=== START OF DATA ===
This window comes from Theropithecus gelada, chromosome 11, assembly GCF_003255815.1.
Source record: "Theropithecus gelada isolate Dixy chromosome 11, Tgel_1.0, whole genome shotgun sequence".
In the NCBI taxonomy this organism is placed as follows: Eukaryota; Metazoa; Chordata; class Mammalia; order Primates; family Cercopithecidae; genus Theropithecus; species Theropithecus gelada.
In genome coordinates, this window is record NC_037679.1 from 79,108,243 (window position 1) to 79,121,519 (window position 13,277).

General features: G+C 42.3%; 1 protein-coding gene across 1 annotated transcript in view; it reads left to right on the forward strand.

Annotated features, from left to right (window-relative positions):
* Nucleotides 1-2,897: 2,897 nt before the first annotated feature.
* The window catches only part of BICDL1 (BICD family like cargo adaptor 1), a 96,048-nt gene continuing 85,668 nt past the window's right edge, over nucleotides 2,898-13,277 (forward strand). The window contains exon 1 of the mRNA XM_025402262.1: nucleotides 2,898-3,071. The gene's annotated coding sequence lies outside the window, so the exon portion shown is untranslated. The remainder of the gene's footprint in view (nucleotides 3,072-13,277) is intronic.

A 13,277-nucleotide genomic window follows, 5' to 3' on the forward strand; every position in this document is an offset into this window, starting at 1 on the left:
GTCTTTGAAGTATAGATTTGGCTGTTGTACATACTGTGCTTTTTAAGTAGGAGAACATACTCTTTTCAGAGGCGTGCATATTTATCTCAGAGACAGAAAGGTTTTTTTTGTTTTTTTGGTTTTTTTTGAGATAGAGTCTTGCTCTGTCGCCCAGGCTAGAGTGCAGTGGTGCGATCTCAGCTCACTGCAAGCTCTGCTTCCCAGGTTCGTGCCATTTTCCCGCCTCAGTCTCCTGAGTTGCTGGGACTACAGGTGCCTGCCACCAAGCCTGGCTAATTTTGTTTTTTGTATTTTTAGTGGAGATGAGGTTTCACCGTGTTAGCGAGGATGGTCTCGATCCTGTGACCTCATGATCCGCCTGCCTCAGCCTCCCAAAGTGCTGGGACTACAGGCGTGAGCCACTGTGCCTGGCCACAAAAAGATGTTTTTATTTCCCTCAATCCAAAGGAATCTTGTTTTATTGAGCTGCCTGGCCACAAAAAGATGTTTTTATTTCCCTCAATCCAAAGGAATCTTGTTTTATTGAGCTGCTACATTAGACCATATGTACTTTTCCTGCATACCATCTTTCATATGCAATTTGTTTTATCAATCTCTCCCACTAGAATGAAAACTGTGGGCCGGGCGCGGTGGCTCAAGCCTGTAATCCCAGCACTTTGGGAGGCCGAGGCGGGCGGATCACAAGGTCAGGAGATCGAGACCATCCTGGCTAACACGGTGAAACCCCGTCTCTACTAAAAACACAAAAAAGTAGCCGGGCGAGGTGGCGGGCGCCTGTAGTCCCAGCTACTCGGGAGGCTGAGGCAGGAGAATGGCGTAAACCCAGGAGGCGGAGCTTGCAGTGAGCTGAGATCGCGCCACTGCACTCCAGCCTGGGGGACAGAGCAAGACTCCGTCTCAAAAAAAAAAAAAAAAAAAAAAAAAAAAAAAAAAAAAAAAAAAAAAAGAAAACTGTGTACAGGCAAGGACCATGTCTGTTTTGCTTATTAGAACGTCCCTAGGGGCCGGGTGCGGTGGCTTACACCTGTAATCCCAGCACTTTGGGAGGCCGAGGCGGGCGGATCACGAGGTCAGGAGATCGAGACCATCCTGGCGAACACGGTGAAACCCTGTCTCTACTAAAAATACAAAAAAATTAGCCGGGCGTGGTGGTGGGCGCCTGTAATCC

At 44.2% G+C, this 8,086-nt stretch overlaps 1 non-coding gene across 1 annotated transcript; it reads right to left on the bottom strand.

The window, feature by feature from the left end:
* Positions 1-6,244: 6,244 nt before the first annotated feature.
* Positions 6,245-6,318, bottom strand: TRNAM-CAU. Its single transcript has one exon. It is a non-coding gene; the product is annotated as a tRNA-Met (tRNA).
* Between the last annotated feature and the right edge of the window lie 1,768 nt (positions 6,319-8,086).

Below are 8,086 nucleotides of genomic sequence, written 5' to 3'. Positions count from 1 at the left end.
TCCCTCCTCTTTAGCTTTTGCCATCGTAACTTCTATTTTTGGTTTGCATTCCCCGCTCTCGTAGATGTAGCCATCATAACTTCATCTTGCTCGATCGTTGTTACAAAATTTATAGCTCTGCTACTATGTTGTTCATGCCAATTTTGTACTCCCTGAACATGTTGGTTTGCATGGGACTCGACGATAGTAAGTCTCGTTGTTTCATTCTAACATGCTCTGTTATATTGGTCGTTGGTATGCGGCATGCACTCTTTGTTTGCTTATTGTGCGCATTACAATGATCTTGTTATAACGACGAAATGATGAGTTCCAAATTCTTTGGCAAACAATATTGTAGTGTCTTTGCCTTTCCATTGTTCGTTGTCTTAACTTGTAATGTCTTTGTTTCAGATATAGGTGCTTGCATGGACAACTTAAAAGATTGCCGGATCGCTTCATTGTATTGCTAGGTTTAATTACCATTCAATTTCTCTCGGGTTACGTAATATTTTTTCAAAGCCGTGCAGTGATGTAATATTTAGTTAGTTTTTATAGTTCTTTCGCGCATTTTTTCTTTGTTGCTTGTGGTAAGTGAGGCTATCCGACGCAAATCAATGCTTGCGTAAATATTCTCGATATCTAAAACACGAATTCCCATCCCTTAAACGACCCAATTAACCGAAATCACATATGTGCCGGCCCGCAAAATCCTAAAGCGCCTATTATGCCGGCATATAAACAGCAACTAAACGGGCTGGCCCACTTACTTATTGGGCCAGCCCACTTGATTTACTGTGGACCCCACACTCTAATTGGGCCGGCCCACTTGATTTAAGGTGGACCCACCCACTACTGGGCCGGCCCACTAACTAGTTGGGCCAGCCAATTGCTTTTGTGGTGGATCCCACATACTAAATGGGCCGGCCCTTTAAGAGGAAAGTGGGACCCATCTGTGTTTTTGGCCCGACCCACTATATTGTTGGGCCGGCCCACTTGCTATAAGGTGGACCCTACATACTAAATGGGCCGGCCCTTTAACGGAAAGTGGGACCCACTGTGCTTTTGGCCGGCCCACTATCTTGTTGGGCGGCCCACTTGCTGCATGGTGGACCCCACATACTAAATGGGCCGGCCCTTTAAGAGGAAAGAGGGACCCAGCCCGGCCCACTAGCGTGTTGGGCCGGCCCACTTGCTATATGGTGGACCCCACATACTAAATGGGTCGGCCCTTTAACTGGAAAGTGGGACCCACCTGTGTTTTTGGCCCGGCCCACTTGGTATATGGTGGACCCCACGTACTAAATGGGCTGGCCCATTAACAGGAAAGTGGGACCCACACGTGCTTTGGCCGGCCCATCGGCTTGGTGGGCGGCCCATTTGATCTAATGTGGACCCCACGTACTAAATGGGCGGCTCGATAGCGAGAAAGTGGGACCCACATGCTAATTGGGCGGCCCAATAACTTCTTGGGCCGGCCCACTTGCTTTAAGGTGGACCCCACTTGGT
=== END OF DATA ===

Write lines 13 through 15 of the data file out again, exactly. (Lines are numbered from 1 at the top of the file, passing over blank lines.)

* Positions 1-6,244: 6,244 nt before the first annotated feature.
* Positions 6,245-6,318, bottom strand: TRNAM-CAU. Its single transcript has one exon. It is a non-coding gene; the product is annotated as a tRNA-Met (tRNA).
* Between the last annotated feature and the right edge of the window lie 1,768 nt (positions 6,319-8,086).